NTSB Identification: ERA12FA395
14 CFR Part 91: General Aviation
Accident occurred Friday, June 15, 2012 in Westminster, MD
Probable Cause Approval Date: 09/05/2013
Aircraft: REMOS ACFT GMBH FLUGZEUGBAU REMOS GX, registration: N206GX
Injuries: 1 Fatal.
NTSB investigators either traveled in support of this investigation or conducted a significant amount of investigative work without any travel, and used data obtained from various sources to prepare this aircraft accident report.
The special-light sport airplane was designed with the ability to fold both wings back to facilitate storage and transportation. In addition, both wings and the horizontal stabilizer were removable. The pilot, who was also a mechanic, disassembled the airplane for storage during the winter. He subsequently reassembled it and completed a condition inspection. He then flew the airplane to an airport where a ballistic parachute system was installed. The pilot then flew the airplane to another airport and, the next day, departed on the accident flight with the intention of delivering the airplane to its owner.
About 20 minutes after takeoff, the airplane experienced a disconnected elevator, and the pilot attempted to fly to a nearby airport. The airplane was about 50 feet above the ground when it entered a sudden steep pitch downward and impacted the ground about 60 feet before the runway.
The airplane's flight controls were actuated by a series of push-pull rods. The respective push-pull rods for the left and right ailerons and elevator controls featured a "quick-fastener" to disconnect and reconnect the respective flight control. Postaccident examination of the airplane revealed that the elevator quick-fastener was disconnected. Additional examination of the quick-fastener revealed that it contained some corrosion; however, it did not experience any failures and was capable of functioning as designed. In addition, the ballistic parachute system parachute was not activated, and the activation handle, which was mounted on the center console, was found secured with a padlock. The key for the padlock was found on a key ring with the ignition key, which remained inserted in the ignition switch.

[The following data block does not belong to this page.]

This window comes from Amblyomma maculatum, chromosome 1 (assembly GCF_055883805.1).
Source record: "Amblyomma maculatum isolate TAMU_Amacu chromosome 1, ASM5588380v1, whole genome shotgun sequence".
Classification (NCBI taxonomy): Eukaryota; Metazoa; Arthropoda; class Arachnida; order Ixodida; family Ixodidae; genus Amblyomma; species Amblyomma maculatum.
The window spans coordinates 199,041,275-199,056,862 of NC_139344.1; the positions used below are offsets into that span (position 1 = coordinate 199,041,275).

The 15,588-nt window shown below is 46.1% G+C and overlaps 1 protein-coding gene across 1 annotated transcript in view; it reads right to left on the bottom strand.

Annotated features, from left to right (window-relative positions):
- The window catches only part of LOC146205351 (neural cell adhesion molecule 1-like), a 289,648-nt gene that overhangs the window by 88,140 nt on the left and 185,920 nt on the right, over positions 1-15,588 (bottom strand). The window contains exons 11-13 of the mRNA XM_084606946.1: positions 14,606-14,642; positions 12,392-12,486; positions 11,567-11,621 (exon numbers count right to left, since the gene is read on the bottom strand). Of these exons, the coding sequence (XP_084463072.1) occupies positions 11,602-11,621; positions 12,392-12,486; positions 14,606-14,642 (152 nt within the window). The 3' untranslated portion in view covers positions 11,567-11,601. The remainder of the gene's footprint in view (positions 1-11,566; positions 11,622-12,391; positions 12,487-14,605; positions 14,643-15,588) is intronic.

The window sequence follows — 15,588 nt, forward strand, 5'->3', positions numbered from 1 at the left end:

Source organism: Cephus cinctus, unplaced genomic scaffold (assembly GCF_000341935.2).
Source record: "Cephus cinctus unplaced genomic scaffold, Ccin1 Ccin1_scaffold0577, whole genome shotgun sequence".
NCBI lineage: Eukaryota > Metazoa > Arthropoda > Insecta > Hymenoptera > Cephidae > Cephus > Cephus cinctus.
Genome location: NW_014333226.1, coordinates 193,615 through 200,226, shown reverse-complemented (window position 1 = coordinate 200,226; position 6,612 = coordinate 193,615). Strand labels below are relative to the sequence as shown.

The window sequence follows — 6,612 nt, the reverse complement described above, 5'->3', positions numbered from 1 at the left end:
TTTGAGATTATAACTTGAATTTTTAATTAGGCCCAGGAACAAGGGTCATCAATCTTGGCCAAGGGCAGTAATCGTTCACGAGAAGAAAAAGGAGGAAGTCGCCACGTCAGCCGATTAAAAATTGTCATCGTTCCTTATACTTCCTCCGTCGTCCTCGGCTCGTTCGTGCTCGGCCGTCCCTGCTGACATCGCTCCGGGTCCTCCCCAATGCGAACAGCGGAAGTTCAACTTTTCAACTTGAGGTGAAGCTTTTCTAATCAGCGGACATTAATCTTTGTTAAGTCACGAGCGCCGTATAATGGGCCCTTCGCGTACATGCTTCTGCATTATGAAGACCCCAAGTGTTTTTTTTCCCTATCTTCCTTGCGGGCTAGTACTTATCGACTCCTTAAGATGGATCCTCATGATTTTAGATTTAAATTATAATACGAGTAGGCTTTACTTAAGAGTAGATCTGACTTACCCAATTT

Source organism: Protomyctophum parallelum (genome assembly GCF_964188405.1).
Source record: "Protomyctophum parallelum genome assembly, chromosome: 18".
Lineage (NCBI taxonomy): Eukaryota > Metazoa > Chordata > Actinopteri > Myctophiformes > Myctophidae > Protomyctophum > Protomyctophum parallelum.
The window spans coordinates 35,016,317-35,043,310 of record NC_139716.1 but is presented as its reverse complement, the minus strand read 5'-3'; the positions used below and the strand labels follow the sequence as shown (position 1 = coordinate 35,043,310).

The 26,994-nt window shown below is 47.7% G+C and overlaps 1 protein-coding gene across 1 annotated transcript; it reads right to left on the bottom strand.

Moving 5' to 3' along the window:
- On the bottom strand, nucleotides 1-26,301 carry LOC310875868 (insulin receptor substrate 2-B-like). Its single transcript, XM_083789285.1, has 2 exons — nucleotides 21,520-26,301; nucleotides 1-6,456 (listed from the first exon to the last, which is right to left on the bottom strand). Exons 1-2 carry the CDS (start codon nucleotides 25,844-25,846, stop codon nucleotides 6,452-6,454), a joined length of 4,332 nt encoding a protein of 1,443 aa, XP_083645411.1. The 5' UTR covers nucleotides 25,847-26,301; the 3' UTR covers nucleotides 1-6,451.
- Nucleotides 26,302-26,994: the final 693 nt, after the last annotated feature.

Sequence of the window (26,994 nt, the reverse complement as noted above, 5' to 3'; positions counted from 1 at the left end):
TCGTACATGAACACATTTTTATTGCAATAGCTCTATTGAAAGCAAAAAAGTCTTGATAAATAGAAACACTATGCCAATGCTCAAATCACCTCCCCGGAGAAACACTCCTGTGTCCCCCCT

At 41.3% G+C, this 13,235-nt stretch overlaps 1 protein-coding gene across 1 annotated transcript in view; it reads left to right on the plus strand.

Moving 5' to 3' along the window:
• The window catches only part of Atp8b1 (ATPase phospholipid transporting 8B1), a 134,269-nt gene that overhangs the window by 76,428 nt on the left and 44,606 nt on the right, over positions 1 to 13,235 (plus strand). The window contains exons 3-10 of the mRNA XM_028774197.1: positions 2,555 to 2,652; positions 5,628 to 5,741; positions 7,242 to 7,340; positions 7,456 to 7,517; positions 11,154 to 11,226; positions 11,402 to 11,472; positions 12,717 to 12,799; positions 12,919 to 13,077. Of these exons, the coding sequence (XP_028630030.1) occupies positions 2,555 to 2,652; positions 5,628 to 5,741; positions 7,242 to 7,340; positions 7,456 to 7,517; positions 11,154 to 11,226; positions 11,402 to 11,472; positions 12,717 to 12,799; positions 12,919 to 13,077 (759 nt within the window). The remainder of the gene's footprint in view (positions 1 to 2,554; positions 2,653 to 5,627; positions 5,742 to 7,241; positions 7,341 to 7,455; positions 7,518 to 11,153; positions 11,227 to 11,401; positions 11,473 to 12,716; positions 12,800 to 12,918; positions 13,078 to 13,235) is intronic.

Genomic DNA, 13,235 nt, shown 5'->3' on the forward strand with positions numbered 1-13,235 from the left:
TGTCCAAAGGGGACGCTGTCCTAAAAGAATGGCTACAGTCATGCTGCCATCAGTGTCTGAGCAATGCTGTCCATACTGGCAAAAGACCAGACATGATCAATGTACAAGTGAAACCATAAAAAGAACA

The preflight checklist located in the pilot operating handbook required a check of the quick-fasteners and the ballistic parachute activation handle before every flight. Associated placards were also present in the cockpit. The pilot had at least three opportunities to identify an improperly secured elevator quick-fastener since he assembled the airplane; at least two of those opportunities occurred after the installation of the ballistic recovery parachute system. While it could not be determined if the pilot would have used the airplane's ballistic recovery parachute system, his failure to remove the padlock from the activation handle precluded the option of deploying the system during the accident flight.
The National Transportation Safety Board determines the probable cause(s) of this accident to be: The pilot's inadequate preflight inspection, which failed to ensure that the elevator quick-fastener was properly secured, resulting in an inflight elevator control disconnect and subsequent loss of control during the ensuing emergency landing. Contributing to the accident was the pilot's failure to remove the padlock from the airplane's ballistic recovery system parachute activation handle. Full narrative available
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